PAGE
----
By using my curiosity in the studio, I allow myself to play with my ideas. I can try new combinations and techniques without giving that little homunculus named Critic the power over my day. I can float on the joy and power I have when I walk through the door feeling fabulous without the disappointment at the end of the day if it doesn’t go well. By paying attention to myself, I can use my curiosity to see how I am feeling. I can acknowledge that I am excited or bored or that I just need a glass of water.
I can take my fear and expectation and turn it around into wondering and inspiration. What a way to start the day! What a way to meet new people! And you know, if I forget a name, I can always ask…
A few days ago I wrote about changing the name of the room that I work in from “Sewing Room” to Studio”. It took a long time for the name change to stick, mostly because every time I referred to the room, I was in a rush or the middle of a conversation and I reverted back to what I remembered easily and called it once again, the Sewing Room. Everyone knew what I was talking about. To make the change real and permanent, I had to be very deliberate with my words. I had to say “Studio” when I thought “Sewing Room” and I had to do it over and over again until it became habit and the people I was talking to knew what I meant.
The way I refer to my work or myself can carry the same untidy remnants of the past. It’s taken years for me to be able to tell people that I am an artist without cringing inside at the audacity of giving myself that label. Now it comes more easily. I’ve said it over and over again and I no longer have to blush or stumble over the word like it had an embarrassing smell to it. It feels real.
I’m working on my dreams now. I have ideas about things that I want to do that seem out of my reach. I have lots of excuses; not enough money, not enough time, people won’t take me seriously, I have to think of others first; you know the drill here – I’m sure it goes on in all of our heads to some extent. So now – I decided to say some of the things that I was thinking about out loud. I decided to talk about them.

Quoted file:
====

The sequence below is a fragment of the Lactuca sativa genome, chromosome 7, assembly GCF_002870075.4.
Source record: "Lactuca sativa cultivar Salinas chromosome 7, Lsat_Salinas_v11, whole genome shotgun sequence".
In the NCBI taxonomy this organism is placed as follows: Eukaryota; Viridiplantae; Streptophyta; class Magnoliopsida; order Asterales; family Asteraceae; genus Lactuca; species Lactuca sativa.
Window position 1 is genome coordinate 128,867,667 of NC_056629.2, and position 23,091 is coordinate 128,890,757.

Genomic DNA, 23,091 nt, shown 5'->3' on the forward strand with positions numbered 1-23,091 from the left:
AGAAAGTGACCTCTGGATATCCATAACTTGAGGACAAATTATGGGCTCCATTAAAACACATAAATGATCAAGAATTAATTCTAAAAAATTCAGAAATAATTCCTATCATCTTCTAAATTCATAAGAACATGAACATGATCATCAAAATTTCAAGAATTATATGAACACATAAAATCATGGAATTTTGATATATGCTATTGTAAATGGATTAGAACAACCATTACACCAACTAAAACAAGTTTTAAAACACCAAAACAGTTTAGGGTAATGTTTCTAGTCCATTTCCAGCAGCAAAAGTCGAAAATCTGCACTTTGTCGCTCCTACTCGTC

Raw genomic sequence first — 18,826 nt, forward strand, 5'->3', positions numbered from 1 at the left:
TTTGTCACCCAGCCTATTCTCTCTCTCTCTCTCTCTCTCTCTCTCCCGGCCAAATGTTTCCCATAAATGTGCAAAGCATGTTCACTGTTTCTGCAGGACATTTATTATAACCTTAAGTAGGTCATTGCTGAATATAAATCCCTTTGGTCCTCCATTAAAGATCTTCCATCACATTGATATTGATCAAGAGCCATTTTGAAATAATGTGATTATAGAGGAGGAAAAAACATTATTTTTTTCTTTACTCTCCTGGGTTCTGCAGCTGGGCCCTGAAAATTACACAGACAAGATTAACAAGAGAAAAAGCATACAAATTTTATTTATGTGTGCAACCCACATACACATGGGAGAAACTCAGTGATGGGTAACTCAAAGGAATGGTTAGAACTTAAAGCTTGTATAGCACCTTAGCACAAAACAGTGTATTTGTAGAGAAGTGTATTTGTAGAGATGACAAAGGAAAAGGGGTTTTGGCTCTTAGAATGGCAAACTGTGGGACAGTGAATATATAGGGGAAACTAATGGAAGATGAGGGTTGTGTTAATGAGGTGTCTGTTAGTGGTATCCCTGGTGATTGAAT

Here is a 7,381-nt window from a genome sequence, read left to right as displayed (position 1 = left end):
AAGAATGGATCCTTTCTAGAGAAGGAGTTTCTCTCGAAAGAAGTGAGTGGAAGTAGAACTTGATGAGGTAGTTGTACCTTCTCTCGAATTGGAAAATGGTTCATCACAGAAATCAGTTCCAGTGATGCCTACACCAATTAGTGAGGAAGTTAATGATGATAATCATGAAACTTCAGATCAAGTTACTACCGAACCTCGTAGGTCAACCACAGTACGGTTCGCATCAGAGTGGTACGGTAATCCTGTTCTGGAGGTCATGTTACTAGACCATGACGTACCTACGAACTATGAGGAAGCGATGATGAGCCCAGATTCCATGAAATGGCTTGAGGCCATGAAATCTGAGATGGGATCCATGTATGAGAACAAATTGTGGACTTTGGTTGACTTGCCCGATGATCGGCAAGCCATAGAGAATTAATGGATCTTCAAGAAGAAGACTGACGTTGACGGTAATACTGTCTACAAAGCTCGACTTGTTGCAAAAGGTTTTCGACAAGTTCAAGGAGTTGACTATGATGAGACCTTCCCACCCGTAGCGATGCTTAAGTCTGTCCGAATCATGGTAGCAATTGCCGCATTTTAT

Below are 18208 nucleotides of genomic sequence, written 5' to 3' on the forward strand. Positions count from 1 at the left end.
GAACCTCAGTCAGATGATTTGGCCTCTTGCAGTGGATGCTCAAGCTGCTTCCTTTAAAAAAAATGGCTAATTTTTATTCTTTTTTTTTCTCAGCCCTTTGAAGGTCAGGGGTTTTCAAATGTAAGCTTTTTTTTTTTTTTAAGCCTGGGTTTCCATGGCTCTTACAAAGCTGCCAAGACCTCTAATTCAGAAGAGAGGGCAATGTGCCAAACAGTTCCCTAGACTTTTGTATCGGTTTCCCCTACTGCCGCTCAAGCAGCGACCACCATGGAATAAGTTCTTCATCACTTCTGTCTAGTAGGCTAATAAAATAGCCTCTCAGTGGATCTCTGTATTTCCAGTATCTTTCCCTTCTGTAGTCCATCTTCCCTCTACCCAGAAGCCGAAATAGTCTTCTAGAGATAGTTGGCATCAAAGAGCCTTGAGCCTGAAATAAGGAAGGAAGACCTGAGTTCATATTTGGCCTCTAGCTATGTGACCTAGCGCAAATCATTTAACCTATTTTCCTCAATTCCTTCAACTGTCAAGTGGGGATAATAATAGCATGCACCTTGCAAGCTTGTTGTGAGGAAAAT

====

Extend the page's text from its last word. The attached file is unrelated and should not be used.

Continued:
Talking about things as though they are real makes them feel real. It gives substance to the possibilities that might otherwise evaporate inside my brain. It makes me want to do something about them. Yesterday I talked about making my whole house into my studio. It might happen – it might not – but I did go home and start the process of making the house useful for me. Saying it out loud made it important and real.
Yesterday, I sent a proposal to someone I want to work with. The idea has been loitering in my frontal lobe for a few months now but I was ignoring the importance of it and letting everything else cut in line in front of it. Yesterday I realized it was time to ante up and talk out loud and guess what – she said…….yes…….she wants to talk about it – out loud.
This weekend I am hosting a graduation party for my son who will be going off to Colorado in 6 very short weeks. Here is what I am feeling:
Pride – I love to look at this boy/man and see the courage and determination that he has developed. I continue to marvel at his strength and to keep my mind open and learn from his enthusiasm, youth and honesty.
Sadness – There has been a lot of leaving in my life in the past year and this will be one more. It is a sweet one in that it is what we both want but I will miss him in my daily life.
Elation – I haven’t lived alone for over 30 years!
Fear – I haven’t lived alone for over 30 years!
Elation/Fear – This is the unknown. What will my evenings look like? Will I be inspired or lonely? Will I start eating dinner over the sink or serve myself candlelit dinners? Will the phone ever ring if I’m the only one home? Will I turn into the crazy cat lady or will I have (as my grandmother used to say) “beaus” lining up at the door?
Peace – This is what I feel when I stop and remember to breathe; remember that I can only live right now, right here. Remember that I want to enjoy this process and feel each step as I walk along. The rest will come.
Intention – As I start down this new road, I am setting this intention: I will pay attention to my life by noticing where I am and what it feels like. I will move my focus away from tomorrow and away from yesterday to experience today in the most aware way possible. I will pay attention to my art by respecting its power in my life and keeping it close. I will practice. I will practice. I will practice.
I will breathe.